God has designed most of your other organs and resting muscles to happily utilize fatty acids for energy.

You consume fructose if you eat fruit—especially apples and pears. Honey contains both fructose and glucose. Table sugar is sucrose, a two-unit sugar molecule consisting of both glucose and fructose, so you also consume fructose indirectly when you eat table sugar. Many processed foods contain a great deal of fructose in the form of high-fructose corn syrup, which many health-conscious people avoid.

Most of the fructose sugar in your diet is processed in the liver, where it is typically turned into fat or into another fuel storage molecule called glycogen.3 In fact, other than cells in the intestine, liver, and kidney, most mammalian cell types do not ordinarily allow fructose to enter them, unlike glucose. So what is going on at the cellular level in the naked mole-rat?

Fructose as an Emergency Fuel

Oxygen-deprived naked mole-rats begin expressing the gene GLUT5, a gene responsible for fructose transport across mammalian cellular membranes, Park’s team found.4 Their oxygen-deprived heart and brain cells also begin metabolizing fructose to obtain energy.5 Glucose metabolism requires oxygen, but fructose metabolism does not. Therefore, their heart and brain cells are equipped to survive prolonged oxygen deprivation fueled by fructose.

Metabolism of fructose for energy requires the cell to bypass an enzymatic step that ordinarily regulates the amount of energy produced from glucose. This allows energy production to proceed at maximum speed so long as fructose is available. As in all metabolic pathways, there are many enzymatically controlled steps. The rate-limiting step in glucose metabolism involves the enzyme phosphofructokinase (PFK), the activity of which is tightly regulated.6 This is one way a cell’s metabolic rate is regulated to meet energy needs efficiently.

The fructose-using metabolic pathway is not subject to such regulation. Park and colleagues report in Science, “The naked mole-rat has evolved the ability to use fructose to fuel vital organs such as the heart and brain under near-anaerobic conditions. This metabolic rewiring involves equipping metabolically active organs with transporters and enzymes that metabolize fructose to lactate using a pathway that bypasses metabolic block at PFK.”7

Switch On, Switch Off

What is it that causes the fructose-utilizing systems to switch on as needed and just as readily switch off? That has yet to be discovered.8 However, if naked mole-rats are anything like people, it is important that fructose fueling does switch off once the anoxic situation ends because fructose fueling might cause damage if it continued unabated for a long time. Park and colleagues explain, “Fructolysis [the breakdown of fructose] in mammals is normally largely restricted to the liver and kidney.”9 In humans, they explain, “A switch to fructose metabolism under hypoxic stress has been associated with cancer malignancy, metabolic syndrome [obesity with high blood pressure, fatty liver, and insulin resistance], and heart failure. It is thus important to understand how naked mole-rats utilized fructose metabolism with no apparent physiological drawbacks.”10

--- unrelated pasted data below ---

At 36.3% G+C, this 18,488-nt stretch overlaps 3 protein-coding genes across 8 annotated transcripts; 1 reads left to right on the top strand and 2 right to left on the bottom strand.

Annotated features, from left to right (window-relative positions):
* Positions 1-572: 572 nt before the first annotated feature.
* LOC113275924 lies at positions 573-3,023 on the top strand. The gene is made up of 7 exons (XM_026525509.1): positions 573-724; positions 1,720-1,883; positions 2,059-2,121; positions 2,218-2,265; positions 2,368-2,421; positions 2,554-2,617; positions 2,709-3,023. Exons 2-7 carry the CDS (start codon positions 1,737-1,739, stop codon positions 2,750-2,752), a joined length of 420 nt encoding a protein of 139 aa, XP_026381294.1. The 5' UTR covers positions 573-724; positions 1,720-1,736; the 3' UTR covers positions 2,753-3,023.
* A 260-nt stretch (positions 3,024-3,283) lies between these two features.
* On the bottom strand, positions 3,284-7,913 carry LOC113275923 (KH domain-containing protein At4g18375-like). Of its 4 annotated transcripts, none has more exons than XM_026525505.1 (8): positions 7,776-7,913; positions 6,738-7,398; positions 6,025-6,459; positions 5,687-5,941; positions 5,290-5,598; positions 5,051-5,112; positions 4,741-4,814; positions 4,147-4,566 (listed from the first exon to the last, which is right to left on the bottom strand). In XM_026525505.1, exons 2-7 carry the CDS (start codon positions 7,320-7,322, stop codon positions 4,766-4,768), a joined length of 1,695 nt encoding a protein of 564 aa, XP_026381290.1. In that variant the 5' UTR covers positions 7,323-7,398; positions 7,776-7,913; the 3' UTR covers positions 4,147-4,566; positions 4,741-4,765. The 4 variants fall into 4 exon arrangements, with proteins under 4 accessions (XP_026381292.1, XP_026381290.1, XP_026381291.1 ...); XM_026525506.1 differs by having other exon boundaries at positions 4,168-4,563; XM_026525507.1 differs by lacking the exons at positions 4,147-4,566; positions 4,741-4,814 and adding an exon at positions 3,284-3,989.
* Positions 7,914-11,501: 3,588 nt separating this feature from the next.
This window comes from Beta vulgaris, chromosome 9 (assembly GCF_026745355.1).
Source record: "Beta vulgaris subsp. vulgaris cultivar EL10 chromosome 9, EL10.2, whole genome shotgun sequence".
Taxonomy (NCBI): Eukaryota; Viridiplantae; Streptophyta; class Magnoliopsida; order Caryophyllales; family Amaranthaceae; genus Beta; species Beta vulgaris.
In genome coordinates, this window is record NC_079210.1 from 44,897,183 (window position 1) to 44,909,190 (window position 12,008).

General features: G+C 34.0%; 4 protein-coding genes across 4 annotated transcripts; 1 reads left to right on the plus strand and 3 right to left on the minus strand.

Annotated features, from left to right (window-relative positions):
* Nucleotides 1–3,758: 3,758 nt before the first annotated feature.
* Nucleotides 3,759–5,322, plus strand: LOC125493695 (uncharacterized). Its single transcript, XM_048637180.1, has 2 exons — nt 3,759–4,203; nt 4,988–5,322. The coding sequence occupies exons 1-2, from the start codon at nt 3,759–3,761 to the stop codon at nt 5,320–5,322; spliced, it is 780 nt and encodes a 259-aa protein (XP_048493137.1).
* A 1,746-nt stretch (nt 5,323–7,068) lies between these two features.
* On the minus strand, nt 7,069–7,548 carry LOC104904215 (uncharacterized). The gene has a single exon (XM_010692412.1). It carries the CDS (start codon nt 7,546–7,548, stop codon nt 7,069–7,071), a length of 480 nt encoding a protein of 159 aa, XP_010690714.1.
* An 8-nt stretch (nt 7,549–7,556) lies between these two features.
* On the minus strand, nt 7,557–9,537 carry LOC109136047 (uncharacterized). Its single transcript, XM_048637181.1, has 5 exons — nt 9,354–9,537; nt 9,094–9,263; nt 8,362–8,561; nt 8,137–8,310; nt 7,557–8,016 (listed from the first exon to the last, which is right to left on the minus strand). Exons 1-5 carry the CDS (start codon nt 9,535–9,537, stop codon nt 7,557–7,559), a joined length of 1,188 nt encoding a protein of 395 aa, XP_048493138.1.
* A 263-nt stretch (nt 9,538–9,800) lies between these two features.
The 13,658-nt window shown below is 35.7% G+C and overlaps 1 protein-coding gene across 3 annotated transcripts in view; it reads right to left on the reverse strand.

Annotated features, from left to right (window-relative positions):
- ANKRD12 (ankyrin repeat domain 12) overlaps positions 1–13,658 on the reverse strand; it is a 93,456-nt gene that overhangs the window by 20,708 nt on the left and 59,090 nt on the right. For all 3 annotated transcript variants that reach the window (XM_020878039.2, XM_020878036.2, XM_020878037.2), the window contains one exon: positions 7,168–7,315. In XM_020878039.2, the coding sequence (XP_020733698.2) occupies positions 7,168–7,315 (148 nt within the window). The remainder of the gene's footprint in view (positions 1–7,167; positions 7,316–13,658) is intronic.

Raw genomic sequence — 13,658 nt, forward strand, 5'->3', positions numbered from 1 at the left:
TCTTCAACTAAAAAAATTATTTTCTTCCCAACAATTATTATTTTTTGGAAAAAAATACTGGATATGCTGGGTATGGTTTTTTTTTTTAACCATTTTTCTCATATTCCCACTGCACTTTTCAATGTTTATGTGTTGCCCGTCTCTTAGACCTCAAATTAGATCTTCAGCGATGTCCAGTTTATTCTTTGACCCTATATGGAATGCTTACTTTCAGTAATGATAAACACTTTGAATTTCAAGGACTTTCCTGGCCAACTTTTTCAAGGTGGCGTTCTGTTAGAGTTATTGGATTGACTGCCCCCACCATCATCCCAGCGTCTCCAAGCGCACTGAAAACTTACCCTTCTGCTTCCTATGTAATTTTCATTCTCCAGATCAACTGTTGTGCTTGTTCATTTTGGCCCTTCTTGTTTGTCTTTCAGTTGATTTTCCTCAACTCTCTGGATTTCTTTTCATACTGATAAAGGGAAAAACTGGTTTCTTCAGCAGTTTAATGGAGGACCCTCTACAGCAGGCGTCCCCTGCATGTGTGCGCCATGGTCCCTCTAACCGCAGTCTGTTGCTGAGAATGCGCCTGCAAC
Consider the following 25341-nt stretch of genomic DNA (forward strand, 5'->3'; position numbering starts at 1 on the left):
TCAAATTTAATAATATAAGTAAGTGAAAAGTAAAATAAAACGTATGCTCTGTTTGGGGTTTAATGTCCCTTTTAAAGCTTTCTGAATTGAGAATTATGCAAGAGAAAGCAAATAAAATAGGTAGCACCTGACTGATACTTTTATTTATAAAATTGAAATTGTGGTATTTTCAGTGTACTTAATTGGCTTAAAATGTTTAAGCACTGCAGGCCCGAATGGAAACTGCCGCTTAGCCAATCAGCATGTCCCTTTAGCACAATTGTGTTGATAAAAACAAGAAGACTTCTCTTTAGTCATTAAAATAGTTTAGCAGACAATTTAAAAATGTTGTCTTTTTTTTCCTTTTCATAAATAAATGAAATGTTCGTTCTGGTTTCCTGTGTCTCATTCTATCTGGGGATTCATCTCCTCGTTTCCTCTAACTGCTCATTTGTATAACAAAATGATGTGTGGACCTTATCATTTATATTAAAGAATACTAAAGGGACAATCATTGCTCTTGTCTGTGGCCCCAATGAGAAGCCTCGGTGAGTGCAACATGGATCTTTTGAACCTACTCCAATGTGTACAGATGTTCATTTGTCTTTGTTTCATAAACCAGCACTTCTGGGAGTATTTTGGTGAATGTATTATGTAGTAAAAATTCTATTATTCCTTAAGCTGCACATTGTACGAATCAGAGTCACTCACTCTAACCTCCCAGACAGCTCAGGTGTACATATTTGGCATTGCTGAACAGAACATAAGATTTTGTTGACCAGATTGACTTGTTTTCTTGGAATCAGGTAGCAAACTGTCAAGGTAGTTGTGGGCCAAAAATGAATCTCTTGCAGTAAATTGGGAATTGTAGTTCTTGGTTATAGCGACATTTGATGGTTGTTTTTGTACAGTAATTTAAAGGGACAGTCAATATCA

Better Living Through Biochemistry

So has evolution equipped the naked mole-rat uniquely among mammals for its subterranean life? Has the naked mole-rat taken a turn toward the plant kingdom in its evolutionary quest to survive? Not at all. The naked mole-rat is equipped to survive anoxic conditions because its heart and brain cells switch on expression of the genes to transport and utilize fructose under anoxic conditions. Those genes are the same genes found in many mammals, but they usually remain unexpressed. Their existence is not explained by evolution—which fails to explain the origin of the information in any genome—but by the fact that all living things share a common Designer—the Creator God described in the Bible. Many genes and many metabolic processes are therefore common to a wide variety of living things. That these genes can be expressed in response to low oxygen conditions is a variation that makes these mammals ideally suited to densely populate an ecological niche that would otherwise be virtually off limits to them.

What about other mammals? What about humans? After all, fruit and honey are good for you! And we, like all animals, were originally designed for a botanical diet. Yet our livers efficiently convert that fructose into fat, especially if we consume a lot of it, and nobody wants to be fat! Why didn’t God just give us the ability to utilize fructose for fuel?